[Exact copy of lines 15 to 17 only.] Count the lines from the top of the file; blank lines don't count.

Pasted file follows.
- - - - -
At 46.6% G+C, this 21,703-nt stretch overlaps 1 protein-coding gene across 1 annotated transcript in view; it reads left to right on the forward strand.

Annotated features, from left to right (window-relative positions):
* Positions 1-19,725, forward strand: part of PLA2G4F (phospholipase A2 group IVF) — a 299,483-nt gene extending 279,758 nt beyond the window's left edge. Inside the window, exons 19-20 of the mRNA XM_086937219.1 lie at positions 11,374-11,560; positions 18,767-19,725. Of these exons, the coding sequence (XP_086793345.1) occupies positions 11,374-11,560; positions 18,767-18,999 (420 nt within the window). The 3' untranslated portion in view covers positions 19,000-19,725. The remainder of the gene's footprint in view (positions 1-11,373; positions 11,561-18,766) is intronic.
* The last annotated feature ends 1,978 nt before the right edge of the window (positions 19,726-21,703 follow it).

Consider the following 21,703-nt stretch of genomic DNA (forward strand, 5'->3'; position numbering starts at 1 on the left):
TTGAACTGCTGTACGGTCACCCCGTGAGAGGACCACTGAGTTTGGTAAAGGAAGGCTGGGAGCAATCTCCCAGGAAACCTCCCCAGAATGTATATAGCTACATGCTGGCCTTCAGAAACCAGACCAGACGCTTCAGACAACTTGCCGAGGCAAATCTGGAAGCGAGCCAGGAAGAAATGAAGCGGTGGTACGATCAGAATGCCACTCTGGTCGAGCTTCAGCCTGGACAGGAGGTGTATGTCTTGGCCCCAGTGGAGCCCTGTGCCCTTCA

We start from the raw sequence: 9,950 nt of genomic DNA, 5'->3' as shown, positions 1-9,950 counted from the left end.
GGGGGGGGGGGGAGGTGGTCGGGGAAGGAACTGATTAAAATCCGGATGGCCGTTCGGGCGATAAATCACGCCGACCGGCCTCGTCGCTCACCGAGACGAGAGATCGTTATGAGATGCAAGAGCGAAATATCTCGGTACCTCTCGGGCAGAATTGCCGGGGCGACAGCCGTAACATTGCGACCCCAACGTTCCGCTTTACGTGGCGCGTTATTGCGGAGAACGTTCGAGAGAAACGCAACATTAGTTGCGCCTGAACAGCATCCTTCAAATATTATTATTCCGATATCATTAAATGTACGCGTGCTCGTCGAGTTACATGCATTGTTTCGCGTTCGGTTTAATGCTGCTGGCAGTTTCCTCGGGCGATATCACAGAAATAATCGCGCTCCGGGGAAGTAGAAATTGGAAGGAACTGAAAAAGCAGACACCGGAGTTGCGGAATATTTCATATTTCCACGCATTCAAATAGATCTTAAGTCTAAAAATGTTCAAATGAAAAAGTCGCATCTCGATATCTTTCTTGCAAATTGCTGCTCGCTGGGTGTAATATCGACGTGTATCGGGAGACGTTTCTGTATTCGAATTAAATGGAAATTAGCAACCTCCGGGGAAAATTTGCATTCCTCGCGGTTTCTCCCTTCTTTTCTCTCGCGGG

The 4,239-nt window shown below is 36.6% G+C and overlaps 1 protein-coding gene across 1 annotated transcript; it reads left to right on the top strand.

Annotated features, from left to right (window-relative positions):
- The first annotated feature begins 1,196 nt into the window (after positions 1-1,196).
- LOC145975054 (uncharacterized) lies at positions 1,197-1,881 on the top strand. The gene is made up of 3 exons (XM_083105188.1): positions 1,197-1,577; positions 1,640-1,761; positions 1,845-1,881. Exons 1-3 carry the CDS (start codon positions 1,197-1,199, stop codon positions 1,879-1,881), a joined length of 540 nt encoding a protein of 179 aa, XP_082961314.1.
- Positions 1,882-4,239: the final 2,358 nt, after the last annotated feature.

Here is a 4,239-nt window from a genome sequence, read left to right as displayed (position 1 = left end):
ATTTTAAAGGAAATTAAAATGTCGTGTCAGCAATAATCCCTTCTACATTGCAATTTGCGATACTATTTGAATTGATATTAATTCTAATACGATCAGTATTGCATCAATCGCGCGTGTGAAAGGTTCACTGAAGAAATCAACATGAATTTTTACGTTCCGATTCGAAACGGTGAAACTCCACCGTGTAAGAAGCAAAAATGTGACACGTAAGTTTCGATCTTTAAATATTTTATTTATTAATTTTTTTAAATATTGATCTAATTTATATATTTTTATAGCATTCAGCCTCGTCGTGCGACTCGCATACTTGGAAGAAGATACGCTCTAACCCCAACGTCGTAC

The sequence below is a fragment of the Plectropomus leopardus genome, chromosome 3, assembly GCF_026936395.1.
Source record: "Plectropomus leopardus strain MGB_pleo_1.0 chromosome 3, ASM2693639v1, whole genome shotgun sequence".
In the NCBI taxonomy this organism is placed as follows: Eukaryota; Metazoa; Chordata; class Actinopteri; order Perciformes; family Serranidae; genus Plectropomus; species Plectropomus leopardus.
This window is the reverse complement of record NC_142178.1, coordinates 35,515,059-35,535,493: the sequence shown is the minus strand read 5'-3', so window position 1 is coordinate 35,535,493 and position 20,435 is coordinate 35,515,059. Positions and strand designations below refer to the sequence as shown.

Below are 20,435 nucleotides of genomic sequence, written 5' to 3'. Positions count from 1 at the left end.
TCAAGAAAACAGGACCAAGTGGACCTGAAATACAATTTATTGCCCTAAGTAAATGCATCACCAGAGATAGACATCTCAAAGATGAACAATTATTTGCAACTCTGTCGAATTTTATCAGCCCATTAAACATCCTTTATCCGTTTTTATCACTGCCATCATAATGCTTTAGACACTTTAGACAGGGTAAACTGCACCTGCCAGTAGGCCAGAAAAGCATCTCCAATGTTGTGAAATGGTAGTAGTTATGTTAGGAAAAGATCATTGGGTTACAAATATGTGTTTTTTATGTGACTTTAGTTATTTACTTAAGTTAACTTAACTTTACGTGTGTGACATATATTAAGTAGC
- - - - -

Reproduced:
ATTTTAAAGGAAATTAAAATGTCGTGTCAGCAATAATCCCTTCTACATTGCAATTTGCGATACTATTTGAATTGATATTAATTCTAATACGATCAGTATTGCATCAATCGCGCGTGTGAAAGGTTCACTGAAGAAATCAACATGAATTTTTACGTTCCGATTCGAAACGGTGAAACTCCACCGTGTAAGAAGCAAAAATGTGACACGTAAGTTTCGATCTTTAAATATTTTATTTATTAATTTTTTTAAATATTGATCTAATTTATATATTTTTATAGCATTCAGCCTCGTCGTGCGACTCGCATACTTGGAAGAAGATACGCTCTAACCCCAACGTCGTAC

The sequence below is a fragment of the Plectropomus leopardus genome, chromosome 3, assembly GCF_026936395.1.
Source record: "Plectropomus leopardus strain MGB_pleo_1.0 chromosome 3, ASM2693639v1, whole genome shotgun sequence".